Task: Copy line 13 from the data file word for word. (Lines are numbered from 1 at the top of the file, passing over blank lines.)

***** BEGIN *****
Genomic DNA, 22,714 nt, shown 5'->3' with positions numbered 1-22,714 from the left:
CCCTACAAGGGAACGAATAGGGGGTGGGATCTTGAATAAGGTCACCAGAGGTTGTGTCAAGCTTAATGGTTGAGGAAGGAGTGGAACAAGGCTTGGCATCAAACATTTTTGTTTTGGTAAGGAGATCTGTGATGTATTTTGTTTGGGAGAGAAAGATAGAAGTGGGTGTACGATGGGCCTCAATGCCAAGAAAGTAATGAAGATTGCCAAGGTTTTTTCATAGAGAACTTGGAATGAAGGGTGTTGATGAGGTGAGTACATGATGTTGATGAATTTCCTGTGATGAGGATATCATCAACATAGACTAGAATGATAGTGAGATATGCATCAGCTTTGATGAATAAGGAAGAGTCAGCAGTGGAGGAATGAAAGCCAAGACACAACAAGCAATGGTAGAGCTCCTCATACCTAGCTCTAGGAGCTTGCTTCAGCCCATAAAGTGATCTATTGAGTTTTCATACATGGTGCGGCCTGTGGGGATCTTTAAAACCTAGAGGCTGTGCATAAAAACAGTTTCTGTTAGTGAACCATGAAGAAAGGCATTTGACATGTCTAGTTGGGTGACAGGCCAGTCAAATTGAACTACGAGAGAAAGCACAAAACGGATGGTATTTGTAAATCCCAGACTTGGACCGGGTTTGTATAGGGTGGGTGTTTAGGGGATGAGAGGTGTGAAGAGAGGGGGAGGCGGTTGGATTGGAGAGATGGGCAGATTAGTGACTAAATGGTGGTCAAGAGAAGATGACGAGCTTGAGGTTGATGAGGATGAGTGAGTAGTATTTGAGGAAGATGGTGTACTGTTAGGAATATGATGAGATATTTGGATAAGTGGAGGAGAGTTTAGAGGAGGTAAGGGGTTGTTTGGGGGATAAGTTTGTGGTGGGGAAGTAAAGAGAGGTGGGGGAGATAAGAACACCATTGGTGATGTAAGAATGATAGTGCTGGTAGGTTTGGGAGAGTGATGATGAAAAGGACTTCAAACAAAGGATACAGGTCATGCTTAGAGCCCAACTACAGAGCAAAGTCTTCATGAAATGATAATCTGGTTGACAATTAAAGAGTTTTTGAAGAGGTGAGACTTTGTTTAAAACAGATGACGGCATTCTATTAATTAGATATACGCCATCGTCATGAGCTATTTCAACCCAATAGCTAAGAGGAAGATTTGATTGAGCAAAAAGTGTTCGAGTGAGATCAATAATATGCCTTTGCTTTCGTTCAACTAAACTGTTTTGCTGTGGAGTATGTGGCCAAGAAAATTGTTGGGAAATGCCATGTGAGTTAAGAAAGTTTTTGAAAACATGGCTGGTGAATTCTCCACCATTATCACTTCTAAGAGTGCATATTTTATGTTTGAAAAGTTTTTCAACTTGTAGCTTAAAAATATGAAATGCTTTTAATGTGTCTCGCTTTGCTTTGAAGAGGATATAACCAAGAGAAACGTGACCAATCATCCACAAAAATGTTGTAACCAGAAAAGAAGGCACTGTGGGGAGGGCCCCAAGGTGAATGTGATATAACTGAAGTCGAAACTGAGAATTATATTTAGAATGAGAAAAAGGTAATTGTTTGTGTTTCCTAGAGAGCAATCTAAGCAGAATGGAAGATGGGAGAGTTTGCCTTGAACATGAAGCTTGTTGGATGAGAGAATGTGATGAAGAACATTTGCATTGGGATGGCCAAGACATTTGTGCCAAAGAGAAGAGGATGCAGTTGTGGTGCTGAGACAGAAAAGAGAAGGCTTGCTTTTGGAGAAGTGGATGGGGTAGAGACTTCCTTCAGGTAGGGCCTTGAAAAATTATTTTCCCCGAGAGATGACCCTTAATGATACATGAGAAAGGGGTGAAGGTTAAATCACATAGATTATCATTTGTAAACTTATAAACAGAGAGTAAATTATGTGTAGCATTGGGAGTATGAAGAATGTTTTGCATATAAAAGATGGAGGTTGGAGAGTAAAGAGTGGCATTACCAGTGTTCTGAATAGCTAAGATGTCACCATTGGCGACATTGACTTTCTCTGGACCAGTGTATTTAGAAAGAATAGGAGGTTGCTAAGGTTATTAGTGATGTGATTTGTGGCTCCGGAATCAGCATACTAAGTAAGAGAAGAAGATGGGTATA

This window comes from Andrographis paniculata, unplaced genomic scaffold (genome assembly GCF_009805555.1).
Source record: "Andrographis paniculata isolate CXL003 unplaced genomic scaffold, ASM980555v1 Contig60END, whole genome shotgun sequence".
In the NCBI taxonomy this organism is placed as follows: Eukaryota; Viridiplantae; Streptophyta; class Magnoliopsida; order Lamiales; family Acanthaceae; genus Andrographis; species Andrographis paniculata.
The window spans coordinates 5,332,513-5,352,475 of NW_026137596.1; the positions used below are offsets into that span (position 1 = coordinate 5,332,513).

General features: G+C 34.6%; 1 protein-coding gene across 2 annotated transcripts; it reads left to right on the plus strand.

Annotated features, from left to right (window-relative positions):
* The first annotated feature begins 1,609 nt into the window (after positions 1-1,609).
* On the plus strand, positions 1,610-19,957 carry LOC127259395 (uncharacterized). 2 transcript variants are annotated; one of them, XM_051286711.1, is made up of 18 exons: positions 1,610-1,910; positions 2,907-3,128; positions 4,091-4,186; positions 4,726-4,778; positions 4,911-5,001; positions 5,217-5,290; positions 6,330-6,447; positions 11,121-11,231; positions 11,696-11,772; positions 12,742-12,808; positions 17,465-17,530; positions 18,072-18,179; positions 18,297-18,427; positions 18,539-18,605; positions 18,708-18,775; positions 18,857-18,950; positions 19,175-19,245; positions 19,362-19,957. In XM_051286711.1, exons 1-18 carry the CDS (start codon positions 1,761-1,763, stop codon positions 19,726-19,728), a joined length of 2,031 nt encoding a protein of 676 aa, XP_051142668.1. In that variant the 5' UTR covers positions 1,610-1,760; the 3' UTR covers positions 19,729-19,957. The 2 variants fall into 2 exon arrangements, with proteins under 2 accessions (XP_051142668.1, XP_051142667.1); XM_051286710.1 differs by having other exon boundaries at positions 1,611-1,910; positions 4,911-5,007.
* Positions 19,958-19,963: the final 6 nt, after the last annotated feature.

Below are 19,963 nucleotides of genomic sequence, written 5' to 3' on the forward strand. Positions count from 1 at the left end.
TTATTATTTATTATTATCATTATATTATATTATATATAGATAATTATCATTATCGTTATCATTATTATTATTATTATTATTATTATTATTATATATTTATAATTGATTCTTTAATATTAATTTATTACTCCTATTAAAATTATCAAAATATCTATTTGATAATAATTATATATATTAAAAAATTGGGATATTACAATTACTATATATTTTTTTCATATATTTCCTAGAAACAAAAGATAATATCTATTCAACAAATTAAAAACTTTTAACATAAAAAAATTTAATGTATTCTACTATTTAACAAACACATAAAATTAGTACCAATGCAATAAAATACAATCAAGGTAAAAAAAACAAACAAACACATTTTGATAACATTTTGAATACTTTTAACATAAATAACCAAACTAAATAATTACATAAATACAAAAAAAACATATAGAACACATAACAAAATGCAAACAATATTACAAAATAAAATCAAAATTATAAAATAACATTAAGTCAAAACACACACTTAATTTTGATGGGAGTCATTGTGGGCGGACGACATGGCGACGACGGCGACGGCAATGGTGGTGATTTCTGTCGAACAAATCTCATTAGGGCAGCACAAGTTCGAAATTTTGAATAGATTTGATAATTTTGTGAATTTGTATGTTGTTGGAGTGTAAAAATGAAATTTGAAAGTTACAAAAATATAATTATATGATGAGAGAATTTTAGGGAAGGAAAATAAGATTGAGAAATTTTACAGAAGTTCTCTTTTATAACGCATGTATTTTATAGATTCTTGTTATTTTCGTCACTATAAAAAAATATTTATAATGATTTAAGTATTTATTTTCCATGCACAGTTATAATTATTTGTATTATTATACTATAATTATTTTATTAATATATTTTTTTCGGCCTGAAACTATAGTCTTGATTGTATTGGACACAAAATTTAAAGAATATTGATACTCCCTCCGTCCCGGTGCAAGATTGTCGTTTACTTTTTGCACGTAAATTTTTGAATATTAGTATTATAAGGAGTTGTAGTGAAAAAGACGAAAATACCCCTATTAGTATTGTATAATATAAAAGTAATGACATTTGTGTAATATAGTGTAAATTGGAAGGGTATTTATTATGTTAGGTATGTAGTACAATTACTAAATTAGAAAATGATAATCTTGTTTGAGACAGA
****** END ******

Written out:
TTATTATTTATTATTATCATTATATTATATTATATATAGATAATTATCATTATCGTTATCATTATTATTATTATTATTATTATTATTATTATATATTTATAATTGATTCTTTAATATTAATTTATTACTCCTATTAAAATTATCAAAATATCTATTTGATAATAATTATATATATTAAAAAATTGGGATATTACAATTACTATATATTTTTTTCATATATTTCCTAGAAACAAAAGATAATATCTATTCAACAAATTAAAAACTTTTAACATAAAAAAATTTAATGTATTCTACTATTTAACAAACACATAAAATTAGTACCAATGCAATAAAATACAATCAAGGTAAAAAAAACAAACAAACACATTTTGATAACATTTTGAATACTTTTAACATAAATAACCAAACTAAATAATTACATAAATACAAAAAAAACATATAGAACACATAACAAAATGCAAACAATATTACAAAATAAAATCAAAATTATAAAATAACATTAAGTCAAAACACACACTTAATTTTGATGGGAGTCATTGTGGGCGGACGACATGGCGACGACGGCGACGGCAATGGTGGTGATTTCTGTCGAACAAATCTCATTAGGGCAGCACAAGTTCGAAATTTTGAATAGATTTGATAATTTTGTGAATTTGTATGTTGTTGGAGTGTAAAAATGAAATTTGAAAGTTACAAAAATATAATTATATGATGAGAGAATTTTAGGGAAGGAAAATAAGATTGAGAAATTTTACAGAAGTTCTCTTTTATAACGCATGTATTTTATAGATTCTTGTTATTTTCGTCACTATAAAAAAATATTTATAATGATTTAAGTATTTATTTTCCATGCACAGTTATAATTATTTGTATTATTATACTATAATTATTTTATTAATATATTTTTTTCGGCCTGAAACTATAGTCTTGATTGTATTGGACACAAAATTTAAAGAATATTGATACTCCCTCCGTCCCGGTGCAAGATTGTCGTTTACTTTTTGCACGTAAATTTTTGAATATTAGTATTATAAGGAGTTGTAGTGAAAAAGACGAAAATACCCCTATTAGTATTGTATAATATAAAAGTAATGACATTTGTGTAATATAGTGTAAATTGGAAGGGTATTTATTATGTTAGGTATGTAGTACAATTACTAAATTAGAAAATGATAATCTTGTTTGAGACAGA